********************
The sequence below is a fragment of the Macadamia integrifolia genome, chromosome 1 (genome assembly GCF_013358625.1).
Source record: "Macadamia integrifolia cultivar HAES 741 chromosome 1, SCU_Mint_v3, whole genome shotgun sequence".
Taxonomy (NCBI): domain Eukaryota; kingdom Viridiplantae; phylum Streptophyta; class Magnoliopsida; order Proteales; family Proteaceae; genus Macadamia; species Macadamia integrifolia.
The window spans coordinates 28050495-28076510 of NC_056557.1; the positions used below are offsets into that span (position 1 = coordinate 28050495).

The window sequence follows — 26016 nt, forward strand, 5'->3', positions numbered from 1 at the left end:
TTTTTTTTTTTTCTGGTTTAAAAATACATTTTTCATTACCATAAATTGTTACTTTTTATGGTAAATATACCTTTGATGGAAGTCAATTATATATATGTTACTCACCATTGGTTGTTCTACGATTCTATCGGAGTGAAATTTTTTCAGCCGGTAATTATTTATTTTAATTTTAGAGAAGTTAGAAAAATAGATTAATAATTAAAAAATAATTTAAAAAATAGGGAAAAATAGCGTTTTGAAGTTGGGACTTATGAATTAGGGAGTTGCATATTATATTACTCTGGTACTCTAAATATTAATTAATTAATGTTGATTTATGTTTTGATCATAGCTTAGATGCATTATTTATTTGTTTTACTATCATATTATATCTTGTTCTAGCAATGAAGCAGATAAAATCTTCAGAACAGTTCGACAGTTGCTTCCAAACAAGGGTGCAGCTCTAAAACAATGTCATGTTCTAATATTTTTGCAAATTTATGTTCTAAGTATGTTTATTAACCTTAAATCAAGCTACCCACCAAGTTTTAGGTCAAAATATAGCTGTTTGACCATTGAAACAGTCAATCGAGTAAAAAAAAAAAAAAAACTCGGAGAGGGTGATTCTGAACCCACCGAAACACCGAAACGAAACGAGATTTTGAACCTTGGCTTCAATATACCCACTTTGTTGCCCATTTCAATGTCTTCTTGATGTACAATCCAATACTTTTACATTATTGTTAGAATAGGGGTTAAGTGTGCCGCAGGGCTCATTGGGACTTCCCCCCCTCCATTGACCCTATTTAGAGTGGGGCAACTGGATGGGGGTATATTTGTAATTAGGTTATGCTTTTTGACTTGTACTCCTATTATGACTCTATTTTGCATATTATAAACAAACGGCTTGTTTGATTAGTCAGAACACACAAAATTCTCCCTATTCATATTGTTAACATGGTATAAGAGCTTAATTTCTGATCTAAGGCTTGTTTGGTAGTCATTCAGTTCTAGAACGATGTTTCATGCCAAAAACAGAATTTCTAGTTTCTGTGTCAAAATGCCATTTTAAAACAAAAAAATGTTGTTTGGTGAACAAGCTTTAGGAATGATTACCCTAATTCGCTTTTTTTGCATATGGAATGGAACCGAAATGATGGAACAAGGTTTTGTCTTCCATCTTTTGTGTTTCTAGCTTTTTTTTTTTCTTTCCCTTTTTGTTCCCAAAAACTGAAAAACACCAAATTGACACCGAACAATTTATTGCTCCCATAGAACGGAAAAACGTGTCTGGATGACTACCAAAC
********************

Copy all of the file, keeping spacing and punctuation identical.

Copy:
The sequence below is a fragment of the Macadamia integrifolia genome, chromosome 1 (genome assembly GCF_013358625.1).
Source record: "Macadamia integrifolia cultivar HAES 741 chromosome 1, SCU_Mint_v3, whole genome shotgun sequence".
Taxonomy (NCBI): domain Eukaryota; kingdom Viridiplantae; phylum Streptophyta; class Magnoliopsida; order Proteales; family Proteaceae; genus Macadamia; species Macadamia integrifolia.
The window spans coordinates 28050495-28076510 of NC_056557.1; the positions used below are offsets into that span (position 1 = coordinate 28050495).

The window sequence follows — 26016 nt, forward strand, 5'->3', positions numbered from 1 at the left end:
TTTTTTTTTTTTCTGGTTTAAAAATACATTTTTCATTACCATAAATTGTTACTTTTTATGGTAAATATACCTTTGATGGAAGTCAATTATATATATGTTACTCACCATTGGTTGTTCTACGATTCTATCGGAGTGAAATTTTTTCAGCCGGTAATTATTTATTTTAATTTTAGAGAAGTTAGAAAAATAGATTAATAATTAAAAAATAATTTAAAAAATAGGGAAAAATAGCGTTTTGAAGTTGGGACTTATGAATTAGGGAGTTGCATATTATATTACTCTGGTACTCTAAATATTAATTAATTAATGTTGATTTATGTTTTGATCATAGCTTAGATGCATTATTTATTTGTTTTACTATCATATTATATCTTGTTCTAGCAATGAAGCAGATAAAATCTTCAGAACAGTTCGACAGTTGCTTCCAAACAAGGGTGCAGCTCTAAAACAATGTCATGTTCTAATATTTTTGCAAATTTATGTTCTAAGTATGTTTATTAACCTTAAATCAAGCTACCCACCAAGTTTTAGGTCAAAATATAGCTGTTTGACCATTGAAACAGTCAATCGAGTAAAAAAAAAAAAAAAACTCGGAGAGGGTGATTCTGAACCCACCGAAACACCGAAACGAAACGAGATTTTGAACCTTGGCTTCAATATACCCACTTTGTTGCCCATTTCAATGTCTTCTTGATGTACAATCCAATACTTTTACATTATTGTTAGAATAGGGGTTAAGTGTGCCGCAGGGCTCATTGGGACTTCCCCCCCTCCATTGACCCTATTTAGAGTGGGGCAACTGGATGGGGGTATATTTGTAATTAGGTTATGCTTTTTGACTTGTACTCCTATTATGACTCTATTTTGCATATTATAAACAAACGGCTTGTTTGATTAGTCAGAACACACAAAATTCTCCCTATTCATATTGTTAACATGGTATAAGAGCTTAATTTCTGATCTAAGGCTTGTTTGGTAGTCATTCAGTTCTAGAACGATGTTTCATGCCAAAAACAGAATTTCTAGTTTCTGTGTCAAAATGCCATTTTAAAACAAAAAAATGTTGTTTGGTGAACAAGCTTTAGGAATGATTACCCTAATTCGCTTTTTTTGCATATGGAATGGAACCGAAATGATGGAACAAGGTTTTGTCTTCCATCTTTTGTGTTTCTAGCTTTTTTTTTTTCTTTCCCTTTTTGTTCCCAAAAACTGAAAAACACCAAATTGACACCGAACAATTTATTGCTCCCATAGAACGGAAAAACGTGTCTGGATGACTACCAAAC